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Mammoth Paint Pots. Lower Geyser Basin. Yellowstone Nat. Park, Wyo.

MAMMOTH PAINT POTS, LOWER GEYSER BASIN, YELLOWSTONE PARK. About 21 miles S. W. of the Norris Basin, by way of Madison Junction, we reach the Lower Geyser Basin which is intermediate between the Norris Basin and the Upper Basin both in location and in the magnitude of its gushers. The Lower Basin is the most extensive of any in area, covering about 12 square miles. But its attractiosn are so widely scattered that all of them cannot be readily visited. It boasts, however, what was once the greatest geyser in the world; Excelsior. It also contains the Fountain and the Great Fountain, geysers of the first importance in size and beauty, both of which in eruption throw up gracefully formed columns of water, the first to the height of 75 ft. and the second sometimes to a height of 150 ft. There are also a large number of gorgeously colored lakes and springs, Dr. F. V Hayden in his survey of the Park having cataloged not less than 693 hot springs in this basin alone. But among its most remarkable features is the immense caldron of boiling mud called the Mammoth Paint Pots. Such "paint pots" are found in many places throughout the Park, but the one across which we are looking is the largest, measuring 40 ft. by 60 ft. in size with a rim of mud uplifted around it to a height of between 4 and 5 ft. Within the rim a mass of fine, pale-colored mud resembling boiling paint is in a state of constant agitation, lifting up great globules and rings which break over the hot, steaming surface with a continuous bubbling sound. (Elev. 7,300 ft. Lat. 45° N.; Long. 111° W.)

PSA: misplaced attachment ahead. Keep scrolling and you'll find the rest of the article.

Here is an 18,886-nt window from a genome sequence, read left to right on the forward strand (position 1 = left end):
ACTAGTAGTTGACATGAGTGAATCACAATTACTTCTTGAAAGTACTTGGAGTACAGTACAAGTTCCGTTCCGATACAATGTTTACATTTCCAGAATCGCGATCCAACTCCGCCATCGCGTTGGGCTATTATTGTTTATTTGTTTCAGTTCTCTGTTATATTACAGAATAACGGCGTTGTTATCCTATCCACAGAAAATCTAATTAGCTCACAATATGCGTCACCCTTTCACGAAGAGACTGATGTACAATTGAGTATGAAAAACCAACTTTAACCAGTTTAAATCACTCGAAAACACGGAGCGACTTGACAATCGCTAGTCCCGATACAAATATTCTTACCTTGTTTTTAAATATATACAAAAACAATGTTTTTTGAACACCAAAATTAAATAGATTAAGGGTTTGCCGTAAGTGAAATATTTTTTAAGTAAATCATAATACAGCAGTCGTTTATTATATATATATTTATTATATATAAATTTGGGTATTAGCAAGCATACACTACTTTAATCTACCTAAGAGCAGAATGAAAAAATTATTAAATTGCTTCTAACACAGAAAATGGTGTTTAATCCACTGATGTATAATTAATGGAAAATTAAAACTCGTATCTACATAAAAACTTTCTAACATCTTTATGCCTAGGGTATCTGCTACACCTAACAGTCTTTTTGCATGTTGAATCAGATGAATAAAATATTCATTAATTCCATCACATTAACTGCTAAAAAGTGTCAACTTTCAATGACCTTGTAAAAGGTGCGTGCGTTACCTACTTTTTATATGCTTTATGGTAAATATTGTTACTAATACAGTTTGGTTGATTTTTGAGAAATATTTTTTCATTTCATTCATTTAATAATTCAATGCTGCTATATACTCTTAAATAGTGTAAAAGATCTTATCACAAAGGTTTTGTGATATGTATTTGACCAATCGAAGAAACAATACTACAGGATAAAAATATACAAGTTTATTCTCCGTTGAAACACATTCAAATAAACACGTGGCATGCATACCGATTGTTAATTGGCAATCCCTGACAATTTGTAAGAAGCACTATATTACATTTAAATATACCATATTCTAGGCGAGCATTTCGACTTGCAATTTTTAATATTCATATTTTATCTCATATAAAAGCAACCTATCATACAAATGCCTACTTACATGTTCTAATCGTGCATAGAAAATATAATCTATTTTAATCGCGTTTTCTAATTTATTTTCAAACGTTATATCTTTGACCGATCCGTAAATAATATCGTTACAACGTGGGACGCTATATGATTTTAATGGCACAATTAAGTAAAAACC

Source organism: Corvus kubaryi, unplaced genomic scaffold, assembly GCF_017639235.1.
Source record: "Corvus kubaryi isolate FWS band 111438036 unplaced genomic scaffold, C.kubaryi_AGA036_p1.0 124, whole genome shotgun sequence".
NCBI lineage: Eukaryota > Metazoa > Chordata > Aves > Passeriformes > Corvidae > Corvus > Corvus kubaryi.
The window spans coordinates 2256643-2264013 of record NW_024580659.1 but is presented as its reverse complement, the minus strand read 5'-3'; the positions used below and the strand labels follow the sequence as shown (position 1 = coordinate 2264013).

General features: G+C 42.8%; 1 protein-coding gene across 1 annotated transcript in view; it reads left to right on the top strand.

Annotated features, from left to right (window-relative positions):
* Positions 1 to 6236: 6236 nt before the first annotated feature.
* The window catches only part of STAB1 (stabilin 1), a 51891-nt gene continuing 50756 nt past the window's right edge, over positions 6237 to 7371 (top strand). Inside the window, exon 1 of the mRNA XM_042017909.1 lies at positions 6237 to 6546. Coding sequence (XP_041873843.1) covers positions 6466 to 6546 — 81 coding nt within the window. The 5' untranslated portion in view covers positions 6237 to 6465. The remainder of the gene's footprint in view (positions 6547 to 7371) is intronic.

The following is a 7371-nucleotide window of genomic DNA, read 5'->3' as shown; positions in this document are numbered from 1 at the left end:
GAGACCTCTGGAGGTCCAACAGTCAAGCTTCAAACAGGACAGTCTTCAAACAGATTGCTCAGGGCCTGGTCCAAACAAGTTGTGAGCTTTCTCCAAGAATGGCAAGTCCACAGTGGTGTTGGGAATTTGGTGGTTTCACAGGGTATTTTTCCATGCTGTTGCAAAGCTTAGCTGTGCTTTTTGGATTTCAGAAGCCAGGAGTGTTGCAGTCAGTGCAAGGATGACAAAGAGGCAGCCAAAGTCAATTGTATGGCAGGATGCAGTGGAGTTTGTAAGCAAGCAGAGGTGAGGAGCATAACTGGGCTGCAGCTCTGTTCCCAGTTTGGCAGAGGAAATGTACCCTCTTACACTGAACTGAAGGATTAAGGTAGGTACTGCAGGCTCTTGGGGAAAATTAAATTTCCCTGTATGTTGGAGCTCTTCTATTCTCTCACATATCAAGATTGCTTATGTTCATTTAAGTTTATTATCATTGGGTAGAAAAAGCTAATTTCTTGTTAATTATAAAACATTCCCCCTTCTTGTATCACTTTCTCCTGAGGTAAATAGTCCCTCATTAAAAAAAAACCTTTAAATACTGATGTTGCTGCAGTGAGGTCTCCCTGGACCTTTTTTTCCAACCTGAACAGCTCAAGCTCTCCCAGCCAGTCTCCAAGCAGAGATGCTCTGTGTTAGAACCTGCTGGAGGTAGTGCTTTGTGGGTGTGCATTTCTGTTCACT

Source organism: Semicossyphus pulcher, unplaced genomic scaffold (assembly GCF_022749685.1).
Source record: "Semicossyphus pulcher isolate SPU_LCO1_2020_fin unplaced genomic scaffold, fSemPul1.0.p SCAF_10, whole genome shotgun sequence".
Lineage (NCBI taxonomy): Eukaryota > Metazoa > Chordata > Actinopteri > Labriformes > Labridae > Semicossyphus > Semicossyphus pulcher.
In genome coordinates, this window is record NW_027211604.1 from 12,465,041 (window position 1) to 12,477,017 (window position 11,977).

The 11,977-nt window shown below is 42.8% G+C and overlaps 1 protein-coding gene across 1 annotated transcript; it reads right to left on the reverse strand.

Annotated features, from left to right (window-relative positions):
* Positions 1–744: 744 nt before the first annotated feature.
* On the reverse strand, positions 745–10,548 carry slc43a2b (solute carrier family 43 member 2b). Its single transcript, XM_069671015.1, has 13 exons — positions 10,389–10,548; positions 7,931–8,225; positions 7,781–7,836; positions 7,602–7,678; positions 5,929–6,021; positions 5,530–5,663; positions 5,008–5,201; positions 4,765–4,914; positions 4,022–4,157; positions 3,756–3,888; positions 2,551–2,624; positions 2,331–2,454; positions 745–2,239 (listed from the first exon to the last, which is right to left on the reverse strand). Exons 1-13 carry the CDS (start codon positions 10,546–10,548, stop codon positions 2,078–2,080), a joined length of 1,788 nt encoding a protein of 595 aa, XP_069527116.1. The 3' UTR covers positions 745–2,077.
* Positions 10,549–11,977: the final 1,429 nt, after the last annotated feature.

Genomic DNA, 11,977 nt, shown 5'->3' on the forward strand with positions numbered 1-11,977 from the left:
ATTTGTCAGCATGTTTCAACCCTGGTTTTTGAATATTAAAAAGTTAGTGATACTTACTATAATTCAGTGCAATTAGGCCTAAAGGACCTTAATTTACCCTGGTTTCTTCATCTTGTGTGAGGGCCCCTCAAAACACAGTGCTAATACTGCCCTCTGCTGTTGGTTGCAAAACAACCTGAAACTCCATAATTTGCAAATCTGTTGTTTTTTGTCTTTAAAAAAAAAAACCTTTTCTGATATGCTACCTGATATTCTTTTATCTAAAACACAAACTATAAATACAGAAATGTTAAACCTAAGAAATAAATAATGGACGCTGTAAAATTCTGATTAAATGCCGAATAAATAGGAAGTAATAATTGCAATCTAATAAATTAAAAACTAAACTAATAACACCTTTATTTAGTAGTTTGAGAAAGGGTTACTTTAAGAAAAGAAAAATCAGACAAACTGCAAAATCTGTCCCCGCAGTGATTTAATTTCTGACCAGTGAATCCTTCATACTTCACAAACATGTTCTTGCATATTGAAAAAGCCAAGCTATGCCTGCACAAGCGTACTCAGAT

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Photography,Stereoscopic,Yellowstone National Park,Wyoming
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